Interstellar space is inconceivably vast. The nearest star group is the triple system of Alpha Centauri. Currently, the red dwarf companion named Proxima Centauri is slightly closer to the earth at 4.3 light years away. While that doesn’t sound particularly far, consider things on a more comprehensible scale: imagine the sun as a period on this page… the Alpha Centauri system would be three other periods, with Alpha Centauri centered at 13.5 kilometers away.
Alpha Centauri A and B are slightly larger and slightly smaller than our sun respectively. Proxima centauri is an M type red dwarf and contains only about 12% of our Sun’s mass. The majority of our nearby stars are similar in size and luminosity to Proxima Centauri. In fact Red Dwarfs are the most common type of star in the universe. These stars are small, dim, prone to tantrums and any planets close enough to be inside the habitable zone are almost always tidally locked (keeping the same face towards the star).. So, while abundant, these stars do not appear to be very promising endpoints for interstellar journeys. Unfortunately, after Alpha Centauri A & B, the next worthwhile star is almost twice as far. There are only a small handful of sun-like stars within 15 light years.
The nearest discovered exoplanet appears to reside around Alpha Centauri B but boasts a temperature of 1200 Degrees Kelvin. This discovery has been challenged recently and might not even exist. Tau Ceti at 11.7 ly, has a few planets which come tantalizingly close to the habitable zone. Beyond that there is nothing interesting (that I am aware of) within reach.
Currently, our best technology today is inadequate to the task of interstellar travel within a reasonable factor of a human lifetime. At stands today, we can propel very small masses to well-past Earth’s escape velocity (11 km/s). With great expenditures in fuel and/or through carefully choreographed flybys of other solar-system bodies, we are readily able to exceed the escape velocity for the solar-system (16.3 km/s). Currently, the fastest man-made object is the New Horizons spacecraft, which is speeding out of the solar system a sun-relative velocity of 45 km/s. At that speed, if it were in fact headed towards the Alpha Centauri system… it still would take 80,000 years. NASA has some long-range designs which aspire to reach upwards of 200 km/s which is 0.067% the speed of light. Which gets you there in just under 6655 years.
While it is physically possible to propel a material object through space at some fraction of the speed of light, the technical challenges and dangers to that object begin to rise exponentially (past a very low threshold).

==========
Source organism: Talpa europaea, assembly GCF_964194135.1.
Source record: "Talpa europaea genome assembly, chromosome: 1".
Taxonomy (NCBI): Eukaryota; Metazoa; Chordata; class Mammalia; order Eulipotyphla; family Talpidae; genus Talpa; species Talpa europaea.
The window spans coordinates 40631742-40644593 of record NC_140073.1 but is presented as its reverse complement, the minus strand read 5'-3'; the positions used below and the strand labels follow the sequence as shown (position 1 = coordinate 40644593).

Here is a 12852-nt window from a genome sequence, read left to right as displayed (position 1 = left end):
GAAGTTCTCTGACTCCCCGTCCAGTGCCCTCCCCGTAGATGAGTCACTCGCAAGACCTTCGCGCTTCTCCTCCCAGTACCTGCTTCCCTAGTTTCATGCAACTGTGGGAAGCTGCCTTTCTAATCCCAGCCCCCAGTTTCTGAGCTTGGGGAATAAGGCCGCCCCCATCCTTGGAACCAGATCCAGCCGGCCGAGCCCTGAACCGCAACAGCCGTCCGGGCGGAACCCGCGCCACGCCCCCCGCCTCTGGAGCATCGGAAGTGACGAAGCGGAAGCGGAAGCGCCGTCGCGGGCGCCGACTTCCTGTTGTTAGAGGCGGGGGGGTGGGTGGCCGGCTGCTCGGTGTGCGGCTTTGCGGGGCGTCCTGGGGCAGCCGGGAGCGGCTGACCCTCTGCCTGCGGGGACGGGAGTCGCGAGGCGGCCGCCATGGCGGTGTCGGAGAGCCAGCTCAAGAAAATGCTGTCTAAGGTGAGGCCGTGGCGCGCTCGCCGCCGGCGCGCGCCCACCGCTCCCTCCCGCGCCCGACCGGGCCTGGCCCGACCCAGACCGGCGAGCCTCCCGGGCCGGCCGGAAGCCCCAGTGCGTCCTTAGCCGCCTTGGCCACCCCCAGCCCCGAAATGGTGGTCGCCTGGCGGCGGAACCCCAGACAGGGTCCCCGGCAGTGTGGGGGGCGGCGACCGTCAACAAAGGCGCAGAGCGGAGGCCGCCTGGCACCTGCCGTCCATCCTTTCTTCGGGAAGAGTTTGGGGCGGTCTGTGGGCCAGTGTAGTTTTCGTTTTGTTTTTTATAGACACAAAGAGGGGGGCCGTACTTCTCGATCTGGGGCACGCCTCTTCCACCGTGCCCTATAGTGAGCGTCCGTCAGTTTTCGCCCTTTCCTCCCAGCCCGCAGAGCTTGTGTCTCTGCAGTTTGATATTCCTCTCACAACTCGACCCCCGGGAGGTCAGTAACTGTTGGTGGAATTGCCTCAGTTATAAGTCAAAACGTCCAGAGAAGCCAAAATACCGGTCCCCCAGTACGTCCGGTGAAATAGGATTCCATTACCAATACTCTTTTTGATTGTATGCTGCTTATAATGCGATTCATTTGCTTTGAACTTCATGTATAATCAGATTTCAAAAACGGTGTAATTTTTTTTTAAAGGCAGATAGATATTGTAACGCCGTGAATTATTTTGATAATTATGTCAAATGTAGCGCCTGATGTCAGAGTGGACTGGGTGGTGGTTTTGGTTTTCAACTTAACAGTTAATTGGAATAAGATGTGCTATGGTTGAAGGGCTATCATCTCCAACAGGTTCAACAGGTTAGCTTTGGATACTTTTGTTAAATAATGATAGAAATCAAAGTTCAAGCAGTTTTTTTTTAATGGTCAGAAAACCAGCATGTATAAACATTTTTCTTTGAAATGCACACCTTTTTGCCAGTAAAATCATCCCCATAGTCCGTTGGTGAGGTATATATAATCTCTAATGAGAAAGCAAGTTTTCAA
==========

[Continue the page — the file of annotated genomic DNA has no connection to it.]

The most daunting of these technical challenges is that interstellar space, and most certainly interplanetary space, is not empty. There is all sorts of ice, rocks and other stellar leftovers floating between the stars. Consider hitting a 1 kg stationary object at 10% the speed of light. A quick back-of-the-envelope calculation shows that the kinetic energy of the collision is equivalent to 110 kilotons of TNT These kinds of energies are incredibly difficult to absorb or abate if encountered and very difficult to avoid… if not impossible.
Certainly colliding with any sort of macroscopic object will be catastrophic if/when it occurs, however the interaction on the atomic and subatomic levels will be constant and unrelenting. Interstellar space poses all sorts of radiation dangers intrinsically, without regard to motion. However, when an object is traveling at relativistic speeds, these dangers increase exponentially.
Interstellar matter such as gas molecules, energized electrons or other charged or uncharged particles pervade the galaxy… existing almost everywhere at one concentration or another. A constant stream of particles will be bombarding the leeward surfaces of an object traveling at relativistic speeds, imparting tremendous energies to the material as they decelerate or accelerate. What doesn’t penetrate completely will create x-rays, electron-positron pairs and various types of scatter radiation in addition to those particles which penetrate In fact, for these reasons, too little shielding is worse than no shielding at all.
Conventional shielding using dense metals is fraught with problems. For starters, the amounts of mass required to provide minimally adequate protection is extreme. Even the most advanced concepts such as magnetic and/or electrostatic shielding only address charged particles and provide absolutely no protection against nucleonic radiation incurred from neutral particles (a sizable component of the interstellar medium). If there is a solution to the radiation problem, it will almost certainly be both mass and energy intensive and may represent the most intractable obstacle facing interstellar travel.
Considering the dangers from impacts and radiation and the scope of what is required to abate these risks, I suspect that relativistic travel is either impossible or so cost prohibitive, that few if any civilizations have ever been able to justify the effort… and if they have done it… it most certainly wasn’t with biology.. This is not to say that interstellar travel couldn’t be done a slower speeds coupled with multi-generational biology or self-replication technology.
Since the galaxy is very old, this still does not explain why some species, somewhere, hasn’t peppered the galaxy with slow-moving, self-replicating technology… or at the very least, some sort of inert memorabilia, announcing their existence. Given the probabilities of life, over the aeons of time that the galaxy has existed… almost anything that is possible should have already happened. Logically, it seems to follow that we are either very unlucky that nothing has drifted our way, or the first species to have reached this level of sophistication or so rare that we are virtually alone in the galaxy.